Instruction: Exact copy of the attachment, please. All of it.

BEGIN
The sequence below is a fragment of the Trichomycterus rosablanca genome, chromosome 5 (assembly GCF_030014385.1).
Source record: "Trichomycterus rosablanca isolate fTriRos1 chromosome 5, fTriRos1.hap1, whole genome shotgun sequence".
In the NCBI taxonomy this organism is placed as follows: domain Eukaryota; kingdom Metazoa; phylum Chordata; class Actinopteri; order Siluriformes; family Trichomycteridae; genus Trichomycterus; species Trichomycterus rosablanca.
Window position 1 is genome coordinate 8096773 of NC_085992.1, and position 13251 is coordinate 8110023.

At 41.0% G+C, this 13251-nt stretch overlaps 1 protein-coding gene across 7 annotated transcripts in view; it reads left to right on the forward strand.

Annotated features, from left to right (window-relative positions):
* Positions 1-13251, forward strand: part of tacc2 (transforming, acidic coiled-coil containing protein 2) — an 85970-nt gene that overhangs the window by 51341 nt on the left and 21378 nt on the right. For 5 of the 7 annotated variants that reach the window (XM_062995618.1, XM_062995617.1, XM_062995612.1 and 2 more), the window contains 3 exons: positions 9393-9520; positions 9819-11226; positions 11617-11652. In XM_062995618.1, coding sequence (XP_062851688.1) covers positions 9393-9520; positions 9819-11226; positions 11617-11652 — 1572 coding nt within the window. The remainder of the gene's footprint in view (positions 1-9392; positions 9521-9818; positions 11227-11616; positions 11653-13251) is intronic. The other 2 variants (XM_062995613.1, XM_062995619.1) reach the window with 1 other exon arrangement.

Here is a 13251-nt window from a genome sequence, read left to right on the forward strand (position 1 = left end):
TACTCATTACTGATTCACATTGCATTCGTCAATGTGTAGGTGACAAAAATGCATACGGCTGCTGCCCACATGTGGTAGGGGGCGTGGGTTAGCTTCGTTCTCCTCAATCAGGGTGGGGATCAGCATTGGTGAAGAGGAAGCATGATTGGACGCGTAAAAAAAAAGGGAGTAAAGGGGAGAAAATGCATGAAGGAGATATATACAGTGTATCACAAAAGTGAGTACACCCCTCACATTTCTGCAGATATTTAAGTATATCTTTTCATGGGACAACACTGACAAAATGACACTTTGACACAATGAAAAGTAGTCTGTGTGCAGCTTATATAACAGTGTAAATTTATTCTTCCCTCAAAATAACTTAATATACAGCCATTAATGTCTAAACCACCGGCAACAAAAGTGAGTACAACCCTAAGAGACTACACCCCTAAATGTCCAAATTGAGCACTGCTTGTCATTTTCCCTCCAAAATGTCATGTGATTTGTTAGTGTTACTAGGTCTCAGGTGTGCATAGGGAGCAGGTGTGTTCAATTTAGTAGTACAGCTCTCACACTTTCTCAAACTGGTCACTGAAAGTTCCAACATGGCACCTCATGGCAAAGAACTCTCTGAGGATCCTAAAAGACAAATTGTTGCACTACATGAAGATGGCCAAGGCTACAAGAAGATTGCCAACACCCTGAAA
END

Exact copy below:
The sequence below is a fragment of the Trichomycterus rosablanca genome, chromosome 5 (assembly GCF_030014385.1).
Source record: "Trichomycterus rosablanca isolate fTriRos1 chromosome 5, fTriRos1.hap1, whole genome shotgun sequence".
In the NCBI taxonomy this organism is placed as follows: domain Eukaryota; kingdom Metazoa; phylum Chordata; class Actinopteri; order Siluriformes; family Trichomycteridae; genus Trichomycterus; species Trichomycterus rosablanca.
Window position 1 is genome coordinate 8096773 of NC_085992.1, and position 13251 is coordinate 8110023.

At 41.0% G+C, this 13251-nt stretch overlaps 1 protein-coding gene across 7 annotated transcripts in view; it reads left to right on the forward strand.

Annotated features, from left to right (window-relative positions):
* Positions 1-13251, forward strand: part of tacc2 (transforming, acidic coiled-coil containing protein 2) — an 85970-nt gene that overhangs the window by 51341 nt on the left and 21378 nt on the right. For 5 of the 7 annotated variants that reach the window (XM_062995618.1, XM_062995617.1, XM_062995612.1 and 2 more), the window contains 3 exons: positions 9393-9520; positions 9819-11226; positions 11617-11652. In XM_062995618.1, coding sequence (XP_062851688.1) covers positions 9393-9520; positions 9819-11226; positions 11617-11652 — 1572 coding nt within the window. The remainder of the gene's footprint in view (positions 1-9392; positions 9521-9818; positions 11227-11616; positions 11653-13251) is intronic. The other 2 variants (XM_062995613.1, XM_062995619.1) reach the window with 1 other exon arrangement.

Here is a 13251-nt window from a genome sequence, read left to right on the forward strand (position 1 = left end):
TACTCATTACTGATTCACATTGCATTCGTCAATGTGTAGGTGACAAAAATGCATACGGCTGCTGCCCACATGTGGTAGGGGGCGTGGGTTAGCTTCGTTCTCCTCAATCAGGGTGGGGATCAGCATTGGTGAAGAGGAAGCATGATTGGACGCGTAAAAAAAAAGGGAGTAAAGGGGAGAAAATGCATGAAGGAGATATATACAGTGTATCACAAAAGTGAGTACACCCCTCACATTTCTGCAGATATTTAAGTATATCTTTTCATGGGACAACACTGACAAAATGACACTTTGACACAATGAAAAGTAGTCTGTGTGCAGCTTATATAACAGTGTAAATTTATTCTTCCCTCAAAATAACTTAATATACAGCCATTAATGTCTAAACCACCGGCAACAAAAGTGAGTACAACCCTAAGAGACTACACCCCTAAATGTCCAAATTGAGCACTGCTTGTCATTTTCCCTCCAAAATGTCATGTGATTTGTTAGTGTTACTAGGTCTCAGGTGTGCATAGGGAGCAGGTGTGTTCAATTTAGTAGTACAGCTCTCACACTTTCTCAAACTGGTCACTGAAAGTTCCAACATGGCACCTCATGGCAAAGAACTCTCTGAGGATCCTAAAAGACAAATTGTTGCACTACATGAAGATGGCCAAGGCTACAAGAAGATTGCCAACACCCTGAAA